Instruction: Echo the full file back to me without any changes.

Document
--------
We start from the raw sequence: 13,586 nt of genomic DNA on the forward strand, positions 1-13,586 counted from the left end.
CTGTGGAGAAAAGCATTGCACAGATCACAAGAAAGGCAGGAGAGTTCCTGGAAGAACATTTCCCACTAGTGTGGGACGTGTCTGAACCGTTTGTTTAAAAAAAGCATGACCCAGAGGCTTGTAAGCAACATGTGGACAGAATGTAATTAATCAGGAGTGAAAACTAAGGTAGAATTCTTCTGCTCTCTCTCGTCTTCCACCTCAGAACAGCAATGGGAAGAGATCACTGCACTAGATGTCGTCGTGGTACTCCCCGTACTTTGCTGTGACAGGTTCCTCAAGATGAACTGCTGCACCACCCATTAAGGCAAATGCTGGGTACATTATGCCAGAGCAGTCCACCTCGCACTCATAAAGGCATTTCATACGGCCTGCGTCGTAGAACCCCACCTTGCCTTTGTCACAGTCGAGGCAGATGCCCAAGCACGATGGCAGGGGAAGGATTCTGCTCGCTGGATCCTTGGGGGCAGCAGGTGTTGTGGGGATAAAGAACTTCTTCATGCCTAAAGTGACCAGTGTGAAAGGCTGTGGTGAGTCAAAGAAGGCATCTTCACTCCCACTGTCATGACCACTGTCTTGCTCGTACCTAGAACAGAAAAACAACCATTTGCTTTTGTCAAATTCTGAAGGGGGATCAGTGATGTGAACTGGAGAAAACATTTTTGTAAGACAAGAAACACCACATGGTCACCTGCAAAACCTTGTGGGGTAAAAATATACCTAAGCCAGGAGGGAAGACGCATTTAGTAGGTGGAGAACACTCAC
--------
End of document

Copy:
We start from the raw sequence: 13,586 nt of genomic DNA on the forward strand, positions 1-13,586 counted from the left end.
CTGTGGAGAAAAGCATTGCACAGATCACAAGAAAGGCAGGAGAGTTCCTGGAAGAACATTTCCCACTAGTGTGGGACGTGTCTGAACCGTTTGTTTAAAAAAAGCATGACCCAGAGGCTTGTAAGCAACATGTGGACAGAATGTAATTAATCAGGAGTGAAAACTAAGGTAGAATTCTTCTGCTCTCTCTCGTCTTCCACCTCAGAACAGCAATGGGAAGAGATCACTGCACTAGATGTCGTCGTGGTACTCCCCGTACTTTGCTGTGACAGGTTCCTCAAGATGAACTGCTGCACCACCCATTAAGGCAAATGCTGGGTACATTATGCCAGAGCAGTCCACCTCGCACTCATAAAGGCATTTCATACGGCCTGCGTCGTAGAACCCCACCTTGCCTTTGTCACAGTCGAGGCAGATGCCCAAGCACGATGGCAGGGGAAGGATTCTGCTCGCTGGATCCTTGGGGGCAGCAGGTGTTGTGGGGATAAAGAACTTCTTCATGCCTAAAGTGACCAGTGTGAAAGGCTGTGGTGAGTCAAAGAAGGCATCTTCACTCCCACTGTCATGACCACTGTCTTGCTCGTACCTAGAACAGAAAAACAACCATTTGCTTTTGTCAAATTCTGAAGGGGGATCAGTGATGTGAACTGGAGAAAACATTTTTGTAAGACAAGAAACACCACATGGTCACCTGCAAAACCTTGTGGGGTAAAAATATACCTAAGCCAGGAGGGAAGACGCATTTAGTAGGTGGAGAACACTCAC